SS Yarmouth Castle
Yarmouth Castle lies on the bottom of the Atlantic Ocean west of Castaway Cay and northwest of Great Harbour Cay on the edge of the Grand Bahama Basin. The wreck site is over 10,800 feet deep. There are no online records of the wreck ever being explored, meaning it is likely untouched and undiscovered. Cruise ships out of Miami still use the sea lane the Yarmouth Castle sank in today. Due to the great depth, any diving on the wreck would have to be ROV or manned submersible.
~ GPS Shipwreck Location ~
Latitude: 25° 55' 0.12" N Longitude: -78° 5' 60" W
Sometime after midnight on November 13, 1965, smoke began appearing within the engine room of Yarmouth Castle. The engine room personnel notified the bridge. A senior crewmember began frantically running through the ship looking for the origin of the smoke. Not long afterwards, a passenger was found by another crewmember limping on deck with third degree burns. The origin of the fire was found at 1:00 AM in Room 610 being used as a utility supply and storage closet. The fire was too intense to be extinguished. The fire spread through the ship very quickly. The radio room and bridge went up in flames before any distress signal could be issued and before Captain Byron Voutsinas could sound the general alarm. Captain Voutsinas and his senior crew members launched a single life boat and abandoned ship leaving behind all the passengers to certain doom.
Left on their own on a burning ship in shark infested waters, Yarmouth Castle's passengers were unable to escape on their own with the life boats as the boats had also caught fire. Some passengers were hauled out of the inner hull by human ladders reaching down to the ship's portholes. Captain Brown of the cruise ship Bahama Star noticed the fire on the horizon and the lack of movement from Yarmouth Castle. Bahama Star was turned around and arrived at the site of the inferno, alerting the Coast Guard. Captain Voutsinas arrived with his crew and only four passengers to the freighter Finnpulp. Captain Lehto of the Finnpulp took aboard only the four passengers and forced Voutsinas back to the Yarmouth Castle. Finnpulp followed Voutsinas back to the Yarmouth Castle to help rescue her passengers.
At the scene, Captain Brown and Captain Lehto lead a rescue effort to remove the last remaining passengers off the Yarmouth Castle. Other passengers aboard the Yarmouth Castle threw any easiy movable buoyant items left aboard the ship into the water for survivors in the water to hold onto. Lifeboats lead by Captain Brown of the Bahama Star pulled the survivors out of the water and caught survivors jumping off the ship. Captain Lehto of the Finnpulp pulled his freighter alongside the Yarmouth Castle allowing survivors to jump off the burning wreck onto the freighter. Eventually, the entire ship was fully engulfed in flames and all the survivors had been rescued. Of the 550 people total, 87 people were still aboard the ship either having already perished or having no way to escape.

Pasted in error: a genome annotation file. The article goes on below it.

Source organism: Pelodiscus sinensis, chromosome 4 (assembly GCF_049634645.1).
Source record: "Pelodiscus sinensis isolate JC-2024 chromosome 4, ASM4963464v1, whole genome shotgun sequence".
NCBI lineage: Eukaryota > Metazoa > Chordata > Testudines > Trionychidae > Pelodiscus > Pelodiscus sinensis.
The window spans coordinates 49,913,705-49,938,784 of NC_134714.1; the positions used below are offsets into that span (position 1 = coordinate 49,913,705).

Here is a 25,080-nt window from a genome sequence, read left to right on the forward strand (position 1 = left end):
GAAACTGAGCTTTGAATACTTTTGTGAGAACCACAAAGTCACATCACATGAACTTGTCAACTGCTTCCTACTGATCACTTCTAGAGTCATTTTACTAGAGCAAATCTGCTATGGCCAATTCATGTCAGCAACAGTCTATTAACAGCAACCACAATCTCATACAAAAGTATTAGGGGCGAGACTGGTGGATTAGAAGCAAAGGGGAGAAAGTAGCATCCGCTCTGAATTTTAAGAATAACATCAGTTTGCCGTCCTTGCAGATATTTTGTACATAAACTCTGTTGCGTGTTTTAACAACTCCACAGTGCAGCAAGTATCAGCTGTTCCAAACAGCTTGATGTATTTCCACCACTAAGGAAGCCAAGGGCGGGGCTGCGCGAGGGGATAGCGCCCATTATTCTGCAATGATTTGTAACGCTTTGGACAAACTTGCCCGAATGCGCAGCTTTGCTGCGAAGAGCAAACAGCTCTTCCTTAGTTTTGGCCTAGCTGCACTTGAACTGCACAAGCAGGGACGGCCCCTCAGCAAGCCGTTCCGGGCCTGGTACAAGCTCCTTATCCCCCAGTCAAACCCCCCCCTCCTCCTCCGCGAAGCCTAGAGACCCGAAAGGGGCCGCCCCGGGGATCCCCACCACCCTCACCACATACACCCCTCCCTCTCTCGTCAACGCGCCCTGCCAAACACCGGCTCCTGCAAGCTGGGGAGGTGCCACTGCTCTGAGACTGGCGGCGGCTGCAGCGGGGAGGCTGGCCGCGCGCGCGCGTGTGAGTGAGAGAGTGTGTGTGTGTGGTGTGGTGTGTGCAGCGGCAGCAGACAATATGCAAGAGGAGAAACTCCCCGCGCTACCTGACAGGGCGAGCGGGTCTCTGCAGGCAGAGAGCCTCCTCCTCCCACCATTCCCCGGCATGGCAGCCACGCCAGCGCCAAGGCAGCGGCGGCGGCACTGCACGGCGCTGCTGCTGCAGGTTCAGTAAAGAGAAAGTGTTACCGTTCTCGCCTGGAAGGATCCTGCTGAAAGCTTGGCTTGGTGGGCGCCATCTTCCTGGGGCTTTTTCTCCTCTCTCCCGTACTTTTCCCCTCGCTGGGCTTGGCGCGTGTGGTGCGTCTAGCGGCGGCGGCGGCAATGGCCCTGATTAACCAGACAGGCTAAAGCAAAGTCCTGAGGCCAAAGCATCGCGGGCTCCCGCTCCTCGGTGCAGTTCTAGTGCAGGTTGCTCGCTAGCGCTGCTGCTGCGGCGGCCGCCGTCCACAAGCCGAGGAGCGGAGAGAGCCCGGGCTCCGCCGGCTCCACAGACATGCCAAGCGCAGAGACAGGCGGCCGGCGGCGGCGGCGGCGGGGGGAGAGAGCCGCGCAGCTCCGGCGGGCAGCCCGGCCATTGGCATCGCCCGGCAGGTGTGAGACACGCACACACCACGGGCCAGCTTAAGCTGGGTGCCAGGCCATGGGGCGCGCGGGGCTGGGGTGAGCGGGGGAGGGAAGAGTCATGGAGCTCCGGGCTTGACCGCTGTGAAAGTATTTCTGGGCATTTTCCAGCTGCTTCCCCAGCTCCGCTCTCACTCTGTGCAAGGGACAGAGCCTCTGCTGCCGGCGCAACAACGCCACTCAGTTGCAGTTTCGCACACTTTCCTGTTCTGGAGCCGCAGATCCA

Yarmouth Castle burned furiously throughout the night. The flames brightly illuminated the wreck from miles away. The hundreds of layers of oil and led based paint only added to fuel her flames. All the wooden areas of her superstructure were burned away, collapsing the wheelhouse. The intensity of the flames could be felt from the Bahama Star, the heat of the flames causing the paint on the Bahama Star's funnel to burn lightly. The hull, now bright red, boiled the water around it, releasing a screaming sound. Two hours after the last survivors had been rescued, Yarmouth Castle rolled over and sank. The survivors were brought to Nassau in the Bahamas.
The shape of the wreck is unknown as the Yarmouth Castle has never been discovered. What is known however is that the superstructure is gone, as the fire destroyed it completely before the ship sank. Massive amounts of the hull are probably very brittle and warped from the heat of the on board fire. As the ship capsized when she sank, Yarmouth Castle likely lies on her side.
Further information and photographs of Yarmouth Castle.
She was constructed as the SS Evangeline by William Cramp and Sons in Philadelphia, Pennsylvania in 1927 for the Eastern Steamship Company. Her sister ship was the SS Yarmouth. Both ships were American owned and registered. Evangeline and Yarmouth sailed between New York City and Nova Scotia. During World War II, both ships became troopships, Evangeline being based in the Pacific. Evangeline and Yarmouth returned to passenger service in 1947, Evangeline being moved to the New York City to the Bahamas run. In 1948, she was laid up, breifly returning to service in 1950. In 1953, Evangeline and Yarmouth were sold together and operated as cruise ships based out of Miami. Ownership and marketing changed several times. In 1963, she was renamed Yarmouth Castle and owned by the Chadade Steamship Company.